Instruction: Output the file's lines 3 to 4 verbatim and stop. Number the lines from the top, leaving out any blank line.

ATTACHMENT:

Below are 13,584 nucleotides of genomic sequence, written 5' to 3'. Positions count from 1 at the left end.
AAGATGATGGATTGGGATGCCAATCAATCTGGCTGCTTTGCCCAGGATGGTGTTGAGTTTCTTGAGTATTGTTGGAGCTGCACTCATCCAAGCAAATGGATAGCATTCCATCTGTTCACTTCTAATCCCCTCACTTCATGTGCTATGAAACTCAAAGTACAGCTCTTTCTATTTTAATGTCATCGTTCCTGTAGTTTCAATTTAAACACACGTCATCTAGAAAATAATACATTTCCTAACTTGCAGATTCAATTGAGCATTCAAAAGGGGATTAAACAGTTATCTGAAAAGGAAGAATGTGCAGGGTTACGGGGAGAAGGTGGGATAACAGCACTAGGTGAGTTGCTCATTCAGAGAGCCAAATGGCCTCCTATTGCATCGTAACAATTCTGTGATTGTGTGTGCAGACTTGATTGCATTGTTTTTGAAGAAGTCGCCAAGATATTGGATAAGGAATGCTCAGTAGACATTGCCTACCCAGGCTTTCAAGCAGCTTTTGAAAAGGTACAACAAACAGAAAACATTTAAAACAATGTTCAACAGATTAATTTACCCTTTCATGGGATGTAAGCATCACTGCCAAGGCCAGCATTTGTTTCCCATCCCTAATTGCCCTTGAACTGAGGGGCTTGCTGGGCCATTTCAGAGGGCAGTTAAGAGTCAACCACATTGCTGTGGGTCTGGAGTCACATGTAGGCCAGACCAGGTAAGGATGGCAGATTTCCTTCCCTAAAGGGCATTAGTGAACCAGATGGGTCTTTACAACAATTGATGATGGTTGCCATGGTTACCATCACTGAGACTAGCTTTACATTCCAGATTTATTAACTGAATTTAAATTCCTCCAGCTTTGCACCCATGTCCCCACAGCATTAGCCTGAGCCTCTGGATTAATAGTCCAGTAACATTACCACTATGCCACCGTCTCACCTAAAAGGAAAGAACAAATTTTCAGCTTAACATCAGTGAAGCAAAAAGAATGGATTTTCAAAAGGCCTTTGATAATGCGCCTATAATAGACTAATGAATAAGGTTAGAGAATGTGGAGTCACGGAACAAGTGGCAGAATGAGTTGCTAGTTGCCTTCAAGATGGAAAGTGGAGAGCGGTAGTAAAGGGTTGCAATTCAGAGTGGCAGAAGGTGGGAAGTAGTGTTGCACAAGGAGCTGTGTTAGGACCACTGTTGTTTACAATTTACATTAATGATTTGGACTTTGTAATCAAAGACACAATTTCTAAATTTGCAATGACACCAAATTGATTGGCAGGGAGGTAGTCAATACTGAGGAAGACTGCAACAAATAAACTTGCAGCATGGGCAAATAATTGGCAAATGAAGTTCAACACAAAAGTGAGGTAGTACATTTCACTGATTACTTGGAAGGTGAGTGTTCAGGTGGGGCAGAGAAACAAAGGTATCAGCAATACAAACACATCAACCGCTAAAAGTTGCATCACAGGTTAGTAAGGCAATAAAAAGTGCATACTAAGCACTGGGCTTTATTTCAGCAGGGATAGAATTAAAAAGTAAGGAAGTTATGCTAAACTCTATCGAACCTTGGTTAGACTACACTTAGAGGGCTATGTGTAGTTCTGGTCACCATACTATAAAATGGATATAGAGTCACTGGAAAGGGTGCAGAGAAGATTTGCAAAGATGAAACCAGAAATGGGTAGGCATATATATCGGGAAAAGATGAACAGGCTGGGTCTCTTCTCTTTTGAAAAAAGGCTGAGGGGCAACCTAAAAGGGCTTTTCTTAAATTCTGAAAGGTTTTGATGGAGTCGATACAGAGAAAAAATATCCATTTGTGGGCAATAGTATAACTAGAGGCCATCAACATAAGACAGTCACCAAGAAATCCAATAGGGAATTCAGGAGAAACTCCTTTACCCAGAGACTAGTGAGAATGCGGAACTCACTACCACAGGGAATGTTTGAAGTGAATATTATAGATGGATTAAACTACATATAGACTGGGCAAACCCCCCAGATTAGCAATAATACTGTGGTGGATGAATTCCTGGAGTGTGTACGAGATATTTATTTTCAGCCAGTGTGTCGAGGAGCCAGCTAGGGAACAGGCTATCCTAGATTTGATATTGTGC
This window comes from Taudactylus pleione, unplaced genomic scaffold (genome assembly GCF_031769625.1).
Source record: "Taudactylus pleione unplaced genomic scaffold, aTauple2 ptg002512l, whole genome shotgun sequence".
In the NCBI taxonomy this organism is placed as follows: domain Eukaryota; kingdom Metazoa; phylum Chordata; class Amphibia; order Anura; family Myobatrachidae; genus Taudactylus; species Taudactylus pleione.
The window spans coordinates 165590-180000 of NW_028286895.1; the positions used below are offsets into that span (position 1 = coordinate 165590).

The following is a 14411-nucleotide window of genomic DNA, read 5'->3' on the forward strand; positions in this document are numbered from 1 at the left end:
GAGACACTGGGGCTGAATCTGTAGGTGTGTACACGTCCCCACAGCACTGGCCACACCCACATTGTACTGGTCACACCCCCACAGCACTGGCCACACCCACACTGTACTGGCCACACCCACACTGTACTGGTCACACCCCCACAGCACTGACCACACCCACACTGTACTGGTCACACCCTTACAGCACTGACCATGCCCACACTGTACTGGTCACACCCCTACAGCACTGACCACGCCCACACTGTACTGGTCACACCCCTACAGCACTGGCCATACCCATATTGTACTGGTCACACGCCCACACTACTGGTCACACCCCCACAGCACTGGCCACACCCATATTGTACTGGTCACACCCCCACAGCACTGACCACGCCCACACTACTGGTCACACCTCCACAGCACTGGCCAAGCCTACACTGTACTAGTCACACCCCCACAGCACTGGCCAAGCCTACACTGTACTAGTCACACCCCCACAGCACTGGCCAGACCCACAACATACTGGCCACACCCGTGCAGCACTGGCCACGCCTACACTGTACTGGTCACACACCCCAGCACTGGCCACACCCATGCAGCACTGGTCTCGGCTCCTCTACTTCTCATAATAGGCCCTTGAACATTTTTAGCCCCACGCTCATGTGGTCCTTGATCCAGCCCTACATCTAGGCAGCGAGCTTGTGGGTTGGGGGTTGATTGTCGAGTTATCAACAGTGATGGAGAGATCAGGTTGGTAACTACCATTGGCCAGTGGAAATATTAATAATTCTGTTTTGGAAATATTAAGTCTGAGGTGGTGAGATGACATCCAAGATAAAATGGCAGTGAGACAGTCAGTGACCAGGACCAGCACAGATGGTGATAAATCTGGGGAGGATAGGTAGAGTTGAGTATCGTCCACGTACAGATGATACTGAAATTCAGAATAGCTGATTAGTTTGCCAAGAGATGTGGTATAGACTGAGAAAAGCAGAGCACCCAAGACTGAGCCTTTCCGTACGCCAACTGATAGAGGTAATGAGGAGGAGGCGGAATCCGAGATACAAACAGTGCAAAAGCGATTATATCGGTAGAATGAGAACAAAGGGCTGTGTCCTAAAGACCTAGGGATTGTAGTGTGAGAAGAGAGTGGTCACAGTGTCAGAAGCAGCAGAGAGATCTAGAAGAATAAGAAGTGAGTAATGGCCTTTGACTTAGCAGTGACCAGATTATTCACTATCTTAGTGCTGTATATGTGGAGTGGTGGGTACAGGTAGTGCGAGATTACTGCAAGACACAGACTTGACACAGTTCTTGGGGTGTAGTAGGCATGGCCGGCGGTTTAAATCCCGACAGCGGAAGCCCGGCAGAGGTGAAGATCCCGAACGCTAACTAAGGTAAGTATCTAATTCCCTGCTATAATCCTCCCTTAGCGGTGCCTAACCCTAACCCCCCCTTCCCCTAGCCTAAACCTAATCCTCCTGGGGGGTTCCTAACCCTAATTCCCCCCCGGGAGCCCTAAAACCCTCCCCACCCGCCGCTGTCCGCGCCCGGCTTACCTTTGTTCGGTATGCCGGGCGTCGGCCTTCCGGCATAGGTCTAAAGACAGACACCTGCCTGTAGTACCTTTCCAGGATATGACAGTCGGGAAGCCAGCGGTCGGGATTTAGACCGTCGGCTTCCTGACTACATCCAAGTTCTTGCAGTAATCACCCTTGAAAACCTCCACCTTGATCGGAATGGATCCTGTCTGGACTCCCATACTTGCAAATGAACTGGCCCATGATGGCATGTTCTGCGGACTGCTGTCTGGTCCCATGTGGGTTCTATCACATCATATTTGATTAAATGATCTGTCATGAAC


This window comes from Taudactylus pleione, unplaced genomic scaffold (genome assembly GCF_031769625.1).
Source record: "Taudactylus pleione unplaced genomic scaffold, aTauple2 ptg002512l, whole genome shotgun sequence".